8. Art at Düsseldorf's heart
The city's tradition as a hub for art dates back hundreds of years. In the 20th century, Joseph Beuys set up shop at the prestigious Kunstakademie (Academy of Arts) and the Becher School photography movement gave birth to household names such as Andreas Gursky and Candida Höfer. The Kunst Palast (smkp.de) and NRW Forum (nrw-forum.de) are key locations for contemporary exhibitions. The latter is currently showing Zeitgeist and Glamour, with works by David Bailey, Diane Arbus and Andy Warhol.
9. Channel-surf in Spreewald
The Sorbs are Germany's most enduring ethnic minority, and they've lived in a crescent of land in modern Brandenburg since the sixth century. Here, the Spreewald (spreewald.de) is a watery mosaic of channels, meadows, fields and forests fed by the river Spree, and easily accessible from Berlin. Key towns are Lübben and Lehde, where a lot of travel (including tours) is still by boat. Gherkins are a big industry for Sorb farmers, and every April the region hosts a unique Spreewald marathon, which involves running, cycling, walking, and paddling. The starting command? "Auf die Gurke, fertig, los" (gherkin, steady, go!) – not something you're likely to hear at the 2012 Olympics.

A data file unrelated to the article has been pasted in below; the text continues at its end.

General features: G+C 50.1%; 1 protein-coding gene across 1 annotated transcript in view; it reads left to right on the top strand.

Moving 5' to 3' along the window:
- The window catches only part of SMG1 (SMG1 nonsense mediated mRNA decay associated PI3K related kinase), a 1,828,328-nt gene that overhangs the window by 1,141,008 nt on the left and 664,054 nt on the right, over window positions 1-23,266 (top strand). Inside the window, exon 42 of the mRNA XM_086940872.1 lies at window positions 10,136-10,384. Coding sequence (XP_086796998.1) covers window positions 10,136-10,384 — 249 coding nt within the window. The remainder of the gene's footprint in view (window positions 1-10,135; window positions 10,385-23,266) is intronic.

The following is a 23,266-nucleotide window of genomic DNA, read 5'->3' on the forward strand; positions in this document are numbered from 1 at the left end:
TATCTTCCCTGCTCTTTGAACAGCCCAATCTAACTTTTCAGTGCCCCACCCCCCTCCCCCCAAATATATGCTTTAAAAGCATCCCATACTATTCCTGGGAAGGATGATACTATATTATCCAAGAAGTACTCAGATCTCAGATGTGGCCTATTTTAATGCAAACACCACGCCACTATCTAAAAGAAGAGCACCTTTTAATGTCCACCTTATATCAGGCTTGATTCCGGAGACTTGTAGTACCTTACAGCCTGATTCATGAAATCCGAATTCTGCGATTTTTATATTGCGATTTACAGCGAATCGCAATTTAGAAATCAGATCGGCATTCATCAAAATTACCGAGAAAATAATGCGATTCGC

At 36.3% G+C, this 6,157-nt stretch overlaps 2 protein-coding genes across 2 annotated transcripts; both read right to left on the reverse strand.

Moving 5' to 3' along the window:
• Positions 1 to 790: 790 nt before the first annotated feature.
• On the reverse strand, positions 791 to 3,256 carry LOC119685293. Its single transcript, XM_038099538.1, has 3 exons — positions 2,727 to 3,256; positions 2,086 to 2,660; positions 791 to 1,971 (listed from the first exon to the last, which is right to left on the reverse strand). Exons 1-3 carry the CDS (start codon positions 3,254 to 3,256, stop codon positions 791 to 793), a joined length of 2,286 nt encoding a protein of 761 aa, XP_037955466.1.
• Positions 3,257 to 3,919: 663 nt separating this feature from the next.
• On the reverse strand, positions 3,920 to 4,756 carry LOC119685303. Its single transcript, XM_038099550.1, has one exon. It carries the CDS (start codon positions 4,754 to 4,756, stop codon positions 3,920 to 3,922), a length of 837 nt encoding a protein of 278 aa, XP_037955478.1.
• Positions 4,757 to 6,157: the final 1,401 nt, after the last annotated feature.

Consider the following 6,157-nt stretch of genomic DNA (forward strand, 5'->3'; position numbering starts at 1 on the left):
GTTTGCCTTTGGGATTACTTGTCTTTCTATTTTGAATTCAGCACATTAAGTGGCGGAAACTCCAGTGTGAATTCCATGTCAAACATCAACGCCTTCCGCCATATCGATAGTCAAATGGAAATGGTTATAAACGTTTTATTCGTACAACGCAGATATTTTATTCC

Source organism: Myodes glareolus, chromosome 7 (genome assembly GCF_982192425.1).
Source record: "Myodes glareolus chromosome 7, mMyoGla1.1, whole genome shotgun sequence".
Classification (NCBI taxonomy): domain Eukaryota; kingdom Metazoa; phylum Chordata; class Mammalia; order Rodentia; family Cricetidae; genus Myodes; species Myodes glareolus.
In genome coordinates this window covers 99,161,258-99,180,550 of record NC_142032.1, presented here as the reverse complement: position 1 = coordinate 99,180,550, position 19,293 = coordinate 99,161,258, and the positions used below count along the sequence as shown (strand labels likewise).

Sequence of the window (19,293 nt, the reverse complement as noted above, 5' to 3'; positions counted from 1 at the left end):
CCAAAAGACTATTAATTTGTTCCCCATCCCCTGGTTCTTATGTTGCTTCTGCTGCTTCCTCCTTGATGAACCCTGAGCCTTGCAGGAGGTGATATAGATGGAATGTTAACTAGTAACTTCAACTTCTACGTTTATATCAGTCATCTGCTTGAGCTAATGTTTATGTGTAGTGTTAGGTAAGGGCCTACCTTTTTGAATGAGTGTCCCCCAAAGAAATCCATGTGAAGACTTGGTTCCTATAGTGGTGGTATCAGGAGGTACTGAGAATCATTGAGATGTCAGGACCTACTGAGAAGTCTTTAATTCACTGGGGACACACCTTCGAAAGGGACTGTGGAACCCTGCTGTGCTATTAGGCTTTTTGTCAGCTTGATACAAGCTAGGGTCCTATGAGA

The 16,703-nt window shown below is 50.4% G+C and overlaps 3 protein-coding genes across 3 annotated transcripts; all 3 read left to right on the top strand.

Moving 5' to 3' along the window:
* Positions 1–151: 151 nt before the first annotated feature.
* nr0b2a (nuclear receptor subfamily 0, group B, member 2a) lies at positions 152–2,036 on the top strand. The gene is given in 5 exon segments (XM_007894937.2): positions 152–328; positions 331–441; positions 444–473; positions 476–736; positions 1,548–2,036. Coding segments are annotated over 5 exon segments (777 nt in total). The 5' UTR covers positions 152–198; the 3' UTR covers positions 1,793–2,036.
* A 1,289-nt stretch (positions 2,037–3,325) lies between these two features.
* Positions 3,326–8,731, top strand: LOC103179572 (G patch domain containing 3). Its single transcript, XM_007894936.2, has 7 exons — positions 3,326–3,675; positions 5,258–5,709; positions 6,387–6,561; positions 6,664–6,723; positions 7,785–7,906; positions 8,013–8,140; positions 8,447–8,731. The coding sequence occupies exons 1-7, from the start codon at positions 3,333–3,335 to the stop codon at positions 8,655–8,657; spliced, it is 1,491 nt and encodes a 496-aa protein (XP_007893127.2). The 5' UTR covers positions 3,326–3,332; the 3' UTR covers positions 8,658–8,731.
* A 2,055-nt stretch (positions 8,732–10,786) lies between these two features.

10. Frankfurt's beach life
"Bankfurt" is not all about gleaming capitalism, for Frankfurt's Main river undergoes a bank-side transformation in summertime to become a large outdoor bar. Favourites such as the Maincafé, with its deckchairs and beach vibe, (between Untermainbrücke und Holbeinsteg) attract a relaxed crowd. Hafenbar (near Alte Brücke on the north bank of the river) is the beach bar outpost of the Stereobar club, where visitors can bring their own food. And the city's famous King Kamehameha gets down to the river as well in summer with its King Kamehameha Beach Club (king-kamehameha.de).
11. Spas and bars in Munich
Budapest doesn't have a monopoly on art nouveau baths. Müller'sches Volksbad, the "people's spa" (swm.de/privatkunden/m-baeder) next to Munich's Isar river is a gem, its murals and stucco the polar opposite of today's sleek and stylish spa designs. Opened in Rosenheimer Strasse in 1901, it is named after engineer (and benefactor) Karl Müller and it has been kept in its original condition. There are two pools, a steam bath and saunas. Early swimmers (doors open at 7.30am) get a discount and pay only €2.60 instead of €3.80.